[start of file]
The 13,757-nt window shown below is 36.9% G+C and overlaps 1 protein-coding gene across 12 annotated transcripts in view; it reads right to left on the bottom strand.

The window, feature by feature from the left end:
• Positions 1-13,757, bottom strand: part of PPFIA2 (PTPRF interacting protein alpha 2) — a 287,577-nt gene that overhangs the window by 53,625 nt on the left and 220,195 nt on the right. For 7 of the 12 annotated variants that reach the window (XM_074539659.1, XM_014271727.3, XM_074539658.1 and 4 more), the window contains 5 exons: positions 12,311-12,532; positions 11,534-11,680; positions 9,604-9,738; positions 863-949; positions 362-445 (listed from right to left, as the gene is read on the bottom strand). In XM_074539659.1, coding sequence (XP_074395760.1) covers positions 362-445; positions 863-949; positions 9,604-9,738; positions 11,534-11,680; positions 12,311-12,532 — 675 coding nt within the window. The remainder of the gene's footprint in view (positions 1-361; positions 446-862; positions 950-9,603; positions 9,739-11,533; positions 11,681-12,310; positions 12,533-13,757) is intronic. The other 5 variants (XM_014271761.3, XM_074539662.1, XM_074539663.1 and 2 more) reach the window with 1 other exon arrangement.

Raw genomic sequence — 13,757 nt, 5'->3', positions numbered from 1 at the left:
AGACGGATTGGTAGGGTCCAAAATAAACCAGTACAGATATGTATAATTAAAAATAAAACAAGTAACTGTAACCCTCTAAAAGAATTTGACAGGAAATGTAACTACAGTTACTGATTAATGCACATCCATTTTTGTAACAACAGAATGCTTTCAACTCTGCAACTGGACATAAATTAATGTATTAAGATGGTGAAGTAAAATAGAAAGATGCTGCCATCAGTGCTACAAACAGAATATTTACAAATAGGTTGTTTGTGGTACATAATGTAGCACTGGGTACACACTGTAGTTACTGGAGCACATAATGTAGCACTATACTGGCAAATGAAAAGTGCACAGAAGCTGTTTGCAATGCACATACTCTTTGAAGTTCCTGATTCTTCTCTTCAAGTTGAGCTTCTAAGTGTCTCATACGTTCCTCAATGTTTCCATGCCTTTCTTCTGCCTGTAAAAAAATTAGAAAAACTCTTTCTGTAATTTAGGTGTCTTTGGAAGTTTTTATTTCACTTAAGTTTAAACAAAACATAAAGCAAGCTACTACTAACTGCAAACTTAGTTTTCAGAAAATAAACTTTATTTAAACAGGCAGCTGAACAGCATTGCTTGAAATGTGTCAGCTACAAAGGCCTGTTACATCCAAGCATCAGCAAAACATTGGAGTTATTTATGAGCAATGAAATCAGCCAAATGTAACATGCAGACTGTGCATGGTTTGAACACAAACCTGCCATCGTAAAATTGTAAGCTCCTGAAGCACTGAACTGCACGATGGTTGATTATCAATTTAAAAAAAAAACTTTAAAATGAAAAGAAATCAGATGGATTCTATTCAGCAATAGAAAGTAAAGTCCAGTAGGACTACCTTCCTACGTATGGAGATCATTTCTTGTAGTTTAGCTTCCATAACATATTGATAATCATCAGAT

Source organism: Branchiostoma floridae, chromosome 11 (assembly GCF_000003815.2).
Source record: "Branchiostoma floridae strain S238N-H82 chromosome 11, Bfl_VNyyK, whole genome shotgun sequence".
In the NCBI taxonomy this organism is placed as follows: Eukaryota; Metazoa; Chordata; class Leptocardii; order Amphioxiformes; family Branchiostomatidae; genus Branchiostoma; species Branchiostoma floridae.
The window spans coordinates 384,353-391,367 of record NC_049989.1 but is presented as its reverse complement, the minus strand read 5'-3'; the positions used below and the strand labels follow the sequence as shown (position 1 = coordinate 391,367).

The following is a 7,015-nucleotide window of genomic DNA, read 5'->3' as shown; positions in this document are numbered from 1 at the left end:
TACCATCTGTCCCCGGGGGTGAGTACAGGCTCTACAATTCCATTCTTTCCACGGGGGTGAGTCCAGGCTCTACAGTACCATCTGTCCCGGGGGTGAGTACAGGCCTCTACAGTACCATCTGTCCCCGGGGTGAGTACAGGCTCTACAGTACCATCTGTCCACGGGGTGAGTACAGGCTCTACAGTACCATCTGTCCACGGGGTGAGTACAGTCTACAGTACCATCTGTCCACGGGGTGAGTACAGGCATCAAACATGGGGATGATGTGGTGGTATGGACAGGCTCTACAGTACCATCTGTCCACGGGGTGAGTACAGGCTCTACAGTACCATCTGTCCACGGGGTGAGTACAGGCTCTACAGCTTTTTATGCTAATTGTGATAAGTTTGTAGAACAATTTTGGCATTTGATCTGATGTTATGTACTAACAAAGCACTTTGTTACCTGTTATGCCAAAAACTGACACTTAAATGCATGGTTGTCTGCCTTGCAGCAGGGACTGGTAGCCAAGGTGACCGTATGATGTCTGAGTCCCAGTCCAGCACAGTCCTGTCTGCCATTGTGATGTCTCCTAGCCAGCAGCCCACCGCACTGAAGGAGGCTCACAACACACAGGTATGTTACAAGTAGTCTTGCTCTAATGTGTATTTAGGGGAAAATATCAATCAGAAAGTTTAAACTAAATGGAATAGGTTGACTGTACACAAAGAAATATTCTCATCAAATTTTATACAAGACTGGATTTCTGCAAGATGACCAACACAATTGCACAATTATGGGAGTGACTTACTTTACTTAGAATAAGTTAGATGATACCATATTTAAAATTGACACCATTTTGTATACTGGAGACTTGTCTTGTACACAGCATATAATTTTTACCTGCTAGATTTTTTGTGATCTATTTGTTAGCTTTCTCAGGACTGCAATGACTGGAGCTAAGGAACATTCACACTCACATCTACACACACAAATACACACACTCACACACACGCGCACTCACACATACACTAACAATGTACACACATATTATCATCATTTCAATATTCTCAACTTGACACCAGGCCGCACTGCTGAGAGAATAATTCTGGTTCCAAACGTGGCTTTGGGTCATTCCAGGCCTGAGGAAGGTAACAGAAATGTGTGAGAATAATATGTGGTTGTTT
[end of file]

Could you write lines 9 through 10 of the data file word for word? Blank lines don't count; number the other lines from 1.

The window spans coordinates 384,353-391,367 of record NC_049989.1 but is presented as its reverse complement, the minus strand read 5'-3'; the positions used below and the strand labels follow the sequence as shown (position 1 = coordinate 391,367).

The following is a 7,015-nucleotide window of genomic DNA, read 5'->3' as shown; positions in this document are numbered from 1 at the left end: